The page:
Three big white Toulouse geese bounded joyfully from the corner of the greenhouse down to the bench, where three men were enjoying the relative freshness of the evening.
“Dante, Gemma, Beatrice, come here! Do you need a little human company?”
You could see the geese were fond of the man who spoke to them, because they ignored the other two, rubbing their long necks against his legs, covered by a worn out pair of jeans. He scratched their heads and received some friendly pecks in return.
“Hey, hey, Beatrice, calm down. Did you eat psychedelic grass or what?”
He laughed heartily, shaking his head as his long, dark ponytail danced on his shoulder. William Collins–because we are speaking of him, right now–had not changed during the last three years, even though many things had changed in his life.
We can see him: he’s the one who looks more theatrical, like an actor of an adventure film in a shooting break. He’s wearing a black t-shirt over his old jeans, a normally ordinary outfit; but somehow on William it becomes a smashingly unique original.
Next to William, a much tanned, fair-haired handsome man in his late 30’s is smiling too. Lucky for him, he looks younger than his years, and his tan is a natural consequence of his life outdoors, not of a sunlamp in a solarium. It must be Peter Boyle, William’s partner in life. We can easily recognize him from the aura of serene honesty radiating from his smiling eyes.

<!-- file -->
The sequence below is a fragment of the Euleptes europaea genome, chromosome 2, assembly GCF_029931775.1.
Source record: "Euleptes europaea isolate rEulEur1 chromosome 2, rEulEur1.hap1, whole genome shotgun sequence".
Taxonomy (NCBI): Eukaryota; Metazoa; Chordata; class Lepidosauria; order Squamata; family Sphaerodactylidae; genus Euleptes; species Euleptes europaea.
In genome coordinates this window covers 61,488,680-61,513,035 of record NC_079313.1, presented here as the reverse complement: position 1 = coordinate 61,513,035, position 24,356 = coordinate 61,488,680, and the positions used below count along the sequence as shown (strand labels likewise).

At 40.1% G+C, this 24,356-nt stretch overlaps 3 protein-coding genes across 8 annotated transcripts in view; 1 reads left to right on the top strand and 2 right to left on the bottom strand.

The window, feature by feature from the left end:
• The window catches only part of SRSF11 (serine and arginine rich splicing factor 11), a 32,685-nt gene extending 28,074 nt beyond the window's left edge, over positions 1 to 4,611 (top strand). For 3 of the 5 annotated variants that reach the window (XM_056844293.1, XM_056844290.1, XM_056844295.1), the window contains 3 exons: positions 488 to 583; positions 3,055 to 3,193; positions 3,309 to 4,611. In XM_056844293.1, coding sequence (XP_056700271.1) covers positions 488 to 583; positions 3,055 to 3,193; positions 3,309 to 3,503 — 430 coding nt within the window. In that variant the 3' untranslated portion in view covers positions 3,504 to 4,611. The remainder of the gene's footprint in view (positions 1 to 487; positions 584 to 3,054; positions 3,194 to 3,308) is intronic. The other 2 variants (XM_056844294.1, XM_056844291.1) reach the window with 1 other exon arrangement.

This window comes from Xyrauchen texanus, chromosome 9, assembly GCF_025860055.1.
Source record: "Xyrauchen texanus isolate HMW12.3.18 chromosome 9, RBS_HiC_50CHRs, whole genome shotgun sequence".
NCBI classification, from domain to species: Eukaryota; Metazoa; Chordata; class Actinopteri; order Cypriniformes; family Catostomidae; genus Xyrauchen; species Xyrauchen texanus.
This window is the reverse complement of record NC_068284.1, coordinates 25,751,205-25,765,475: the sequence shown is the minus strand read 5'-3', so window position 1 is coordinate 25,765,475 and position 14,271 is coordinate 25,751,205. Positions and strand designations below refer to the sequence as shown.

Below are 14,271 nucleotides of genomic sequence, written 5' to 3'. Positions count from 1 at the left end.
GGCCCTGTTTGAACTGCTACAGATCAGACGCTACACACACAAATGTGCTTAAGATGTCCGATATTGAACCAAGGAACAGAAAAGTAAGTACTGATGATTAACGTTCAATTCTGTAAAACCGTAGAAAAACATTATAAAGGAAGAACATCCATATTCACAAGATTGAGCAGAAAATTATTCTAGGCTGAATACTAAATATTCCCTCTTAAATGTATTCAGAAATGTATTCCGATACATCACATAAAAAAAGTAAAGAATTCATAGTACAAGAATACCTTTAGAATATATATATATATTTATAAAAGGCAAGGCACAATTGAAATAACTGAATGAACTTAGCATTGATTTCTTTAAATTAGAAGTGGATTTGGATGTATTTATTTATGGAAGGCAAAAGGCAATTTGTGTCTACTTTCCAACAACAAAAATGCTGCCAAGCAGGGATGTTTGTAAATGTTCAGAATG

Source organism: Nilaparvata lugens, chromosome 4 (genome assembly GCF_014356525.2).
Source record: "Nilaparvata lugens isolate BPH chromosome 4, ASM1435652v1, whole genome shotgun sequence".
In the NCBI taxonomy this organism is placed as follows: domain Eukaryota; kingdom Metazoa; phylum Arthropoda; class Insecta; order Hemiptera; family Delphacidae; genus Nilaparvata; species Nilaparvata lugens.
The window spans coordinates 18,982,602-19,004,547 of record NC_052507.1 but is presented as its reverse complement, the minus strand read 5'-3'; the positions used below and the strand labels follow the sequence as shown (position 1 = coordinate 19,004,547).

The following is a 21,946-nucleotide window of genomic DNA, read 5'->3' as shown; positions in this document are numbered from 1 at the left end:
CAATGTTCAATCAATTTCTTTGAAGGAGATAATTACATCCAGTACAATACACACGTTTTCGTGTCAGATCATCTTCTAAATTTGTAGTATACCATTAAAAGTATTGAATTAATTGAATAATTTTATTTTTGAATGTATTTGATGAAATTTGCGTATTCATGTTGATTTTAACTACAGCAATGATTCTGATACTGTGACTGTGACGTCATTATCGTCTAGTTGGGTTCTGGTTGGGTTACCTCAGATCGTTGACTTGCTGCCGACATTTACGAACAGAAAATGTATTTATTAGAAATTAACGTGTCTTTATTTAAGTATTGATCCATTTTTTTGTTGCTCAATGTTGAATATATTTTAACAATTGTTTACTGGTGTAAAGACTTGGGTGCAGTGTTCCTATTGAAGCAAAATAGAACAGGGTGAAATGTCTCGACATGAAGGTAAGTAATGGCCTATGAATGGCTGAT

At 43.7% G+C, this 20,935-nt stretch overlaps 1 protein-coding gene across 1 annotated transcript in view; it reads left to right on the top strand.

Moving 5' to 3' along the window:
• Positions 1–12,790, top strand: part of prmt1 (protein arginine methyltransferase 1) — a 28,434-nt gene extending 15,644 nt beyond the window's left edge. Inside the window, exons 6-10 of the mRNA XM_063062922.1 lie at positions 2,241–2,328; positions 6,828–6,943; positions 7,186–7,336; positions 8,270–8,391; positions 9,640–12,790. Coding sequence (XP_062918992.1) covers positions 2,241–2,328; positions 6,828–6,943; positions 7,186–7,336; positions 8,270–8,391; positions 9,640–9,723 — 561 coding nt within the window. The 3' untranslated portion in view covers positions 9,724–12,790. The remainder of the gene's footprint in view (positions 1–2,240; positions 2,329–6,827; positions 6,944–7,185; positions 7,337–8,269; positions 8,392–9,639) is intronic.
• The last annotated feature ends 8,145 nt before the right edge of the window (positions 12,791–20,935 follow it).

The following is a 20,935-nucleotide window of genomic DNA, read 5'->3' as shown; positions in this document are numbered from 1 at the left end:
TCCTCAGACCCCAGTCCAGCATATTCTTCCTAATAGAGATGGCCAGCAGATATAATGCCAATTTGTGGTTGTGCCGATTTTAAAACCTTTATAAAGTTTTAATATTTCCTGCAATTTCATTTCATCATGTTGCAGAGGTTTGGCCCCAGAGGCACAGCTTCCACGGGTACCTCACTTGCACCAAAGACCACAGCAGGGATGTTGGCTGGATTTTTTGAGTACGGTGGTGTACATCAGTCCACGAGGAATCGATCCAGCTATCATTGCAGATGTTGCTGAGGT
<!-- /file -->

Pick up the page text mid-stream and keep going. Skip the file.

The smiles of sincere people start with their lips and move quickly into their eyes. Hypocrites and pretenders smile only with their lips, in an artificial way, while their eyes remain mistrustful and cold. Peter smiles with his eyes first, then with all his face; there are not many adults who show such a positive and generous attitude to all of life.
What about the third man? He is older, maybe in his early 60’s. We have the impression we have already seen him somewhere, but there is something different in his way of being now. He looks like a traveller who, after a perilous trip, has just arrived to a new land where he might settle. In fact, that is exactly what happened to him.
Let us return to that early evening when we left the three of them with the geese.
The environment was so ideally beautiful that it might look like an artificial film set as well. The bench where the three men were sitting leant against the grey-stoned façade of a massive, perfectly restored farmhouse. The big rectangular courtyard was framed on three sides by the house, a lower building of the same grey stone, and a stable. The fourth side opened toward an impressive view, with a field of sunflowers in the foreground and a faint blue outline of the Tuscan hills in the background.
Looking left, behind the lower building, was an ancient Lombardic tower surrounded by olive trees, about 300 metres away.
Reginald, the oldest man, took off his glasses, as he always did when he felt troubled or moved. He had not seen his dear friends for over a year and a fundamental profound change had transformed his life in that period. He had been a catholic priest for 35 years until he decided to abandon the ministry, under the psychological pressure of many events, mostly because of his own spiritual evolution.
He had come to believe that while he would never lose his faith in God, he had totally lost faith in the church.
Reginald’s best friend, Julia Fitzpatrick, had died three years earlier, when she was 85, leaving a gap that couldn’t be filled in the lives of all those who loved her. As her adopted son, Peter was devastated. He and his companion, William, who had kept their relationship hidden from most of the small Irish village where they lived, felt that without Julia there was nothing to keep them in Ballybeg. They no longer needed to live their loving relationship in a hypocritical way.